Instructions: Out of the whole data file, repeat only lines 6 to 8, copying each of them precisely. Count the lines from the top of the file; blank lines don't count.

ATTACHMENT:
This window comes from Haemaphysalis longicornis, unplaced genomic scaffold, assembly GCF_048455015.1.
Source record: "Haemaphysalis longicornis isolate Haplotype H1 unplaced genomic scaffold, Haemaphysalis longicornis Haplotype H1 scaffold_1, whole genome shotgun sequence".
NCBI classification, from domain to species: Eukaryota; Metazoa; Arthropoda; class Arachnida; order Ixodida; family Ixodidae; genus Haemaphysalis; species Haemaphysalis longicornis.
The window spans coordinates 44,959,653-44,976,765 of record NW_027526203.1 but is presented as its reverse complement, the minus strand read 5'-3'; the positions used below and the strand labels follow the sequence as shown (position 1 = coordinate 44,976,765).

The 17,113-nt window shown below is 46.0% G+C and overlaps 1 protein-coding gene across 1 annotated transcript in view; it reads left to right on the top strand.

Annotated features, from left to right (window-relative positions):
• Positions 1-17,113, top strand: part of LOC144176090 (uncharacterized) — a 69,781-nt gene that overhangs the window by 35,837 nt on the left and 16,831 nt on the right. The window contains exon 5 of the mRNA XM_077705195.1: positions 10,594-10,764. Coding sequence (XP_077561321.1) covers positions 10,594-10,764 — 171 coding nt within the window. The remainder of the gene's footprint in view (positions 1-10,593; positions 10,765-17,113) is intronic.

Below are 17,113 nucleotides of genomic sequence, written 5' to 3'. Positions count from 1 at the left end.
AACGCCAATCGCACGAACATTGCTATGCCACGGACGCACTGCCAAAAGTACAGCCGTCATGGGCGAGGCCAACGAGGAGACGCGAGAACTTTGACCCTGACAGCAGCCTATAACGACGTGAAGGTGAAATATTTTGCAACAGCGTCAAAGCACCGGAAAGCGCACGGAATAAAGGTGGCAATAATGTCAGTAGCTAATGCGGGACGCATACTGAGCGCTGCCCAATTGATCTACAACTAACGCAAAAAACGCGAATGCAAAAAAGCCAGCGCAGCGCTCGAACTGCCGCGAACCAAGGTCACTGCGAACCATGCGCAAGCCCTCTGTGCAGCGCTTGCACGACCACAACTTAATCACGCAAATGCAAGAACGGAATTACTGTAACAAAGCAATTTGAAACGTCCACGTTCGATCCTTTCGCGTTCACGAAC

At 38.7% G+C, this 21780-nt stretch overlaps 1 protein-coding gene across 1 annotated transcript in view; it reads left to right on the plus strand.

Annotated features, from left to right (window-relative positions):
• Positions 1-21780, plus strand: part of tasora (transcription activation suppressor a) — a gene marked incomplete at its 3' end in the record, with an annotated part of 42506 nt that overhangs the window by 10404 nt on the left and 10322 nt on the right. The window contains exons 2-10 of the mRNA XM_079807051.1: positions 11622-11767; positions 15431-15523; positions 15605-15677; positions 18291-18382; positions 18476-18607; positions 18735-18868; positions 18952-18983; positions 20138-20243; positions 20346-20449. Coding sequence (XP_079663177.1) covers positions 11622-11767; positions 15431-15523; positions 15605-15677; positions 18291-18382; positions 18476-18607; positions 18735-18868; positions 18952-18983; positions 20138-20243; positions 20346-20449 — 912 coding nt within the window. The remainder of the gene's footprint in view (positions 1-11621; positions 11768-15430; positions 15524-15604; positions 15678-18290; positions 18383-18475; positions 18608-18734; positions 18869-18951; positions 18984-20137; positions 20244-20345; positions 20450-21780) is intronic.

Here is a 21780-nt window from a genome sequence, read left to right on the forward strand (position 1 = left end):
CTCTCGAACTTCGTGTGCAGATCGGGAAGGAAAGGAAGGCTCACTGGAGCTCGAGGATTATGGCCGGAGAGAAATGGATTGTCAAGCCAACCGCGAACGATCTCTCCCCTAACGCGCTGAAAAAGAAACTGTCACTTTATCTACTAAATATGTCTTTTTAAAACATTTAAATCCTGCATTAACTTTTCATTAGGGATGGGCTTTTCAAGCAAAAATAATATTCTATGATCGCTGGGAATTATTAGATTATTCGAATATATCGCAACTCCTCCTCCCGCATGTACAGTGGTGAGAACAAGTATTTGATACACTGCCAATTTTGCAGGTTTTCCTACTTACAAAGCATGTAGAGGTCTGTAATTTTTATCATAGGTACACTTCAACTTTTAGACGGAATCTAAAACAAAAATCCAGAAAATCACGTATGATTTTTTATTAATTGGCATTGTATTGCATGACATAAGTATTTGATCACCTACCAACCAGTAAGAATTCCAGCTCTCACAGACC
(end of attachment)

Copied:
Annotated features, from left to right (window-relative positions):
• Positions 1-17,113, top strand: part of LOC144176090 (uncharacterized) — a 69,781-nt gene that overhangs the window by 35,837 nt on the left and 16,831 nt on the right. The window contains exon 5 of the mRNA XM_077705195.1: positions 10,594-10,764. Coding sequence (XP_077561321.1) covers positions 10,594-10,764 — 171 coding nt within the window. The remainder of the gene's footprint in view (positions 1-10,593; positions 10,765-17,113) is intronic.

Below are 17,113 nucleotides of genomic sequence, written 5' to 3'. Positions count from 1 at the left end.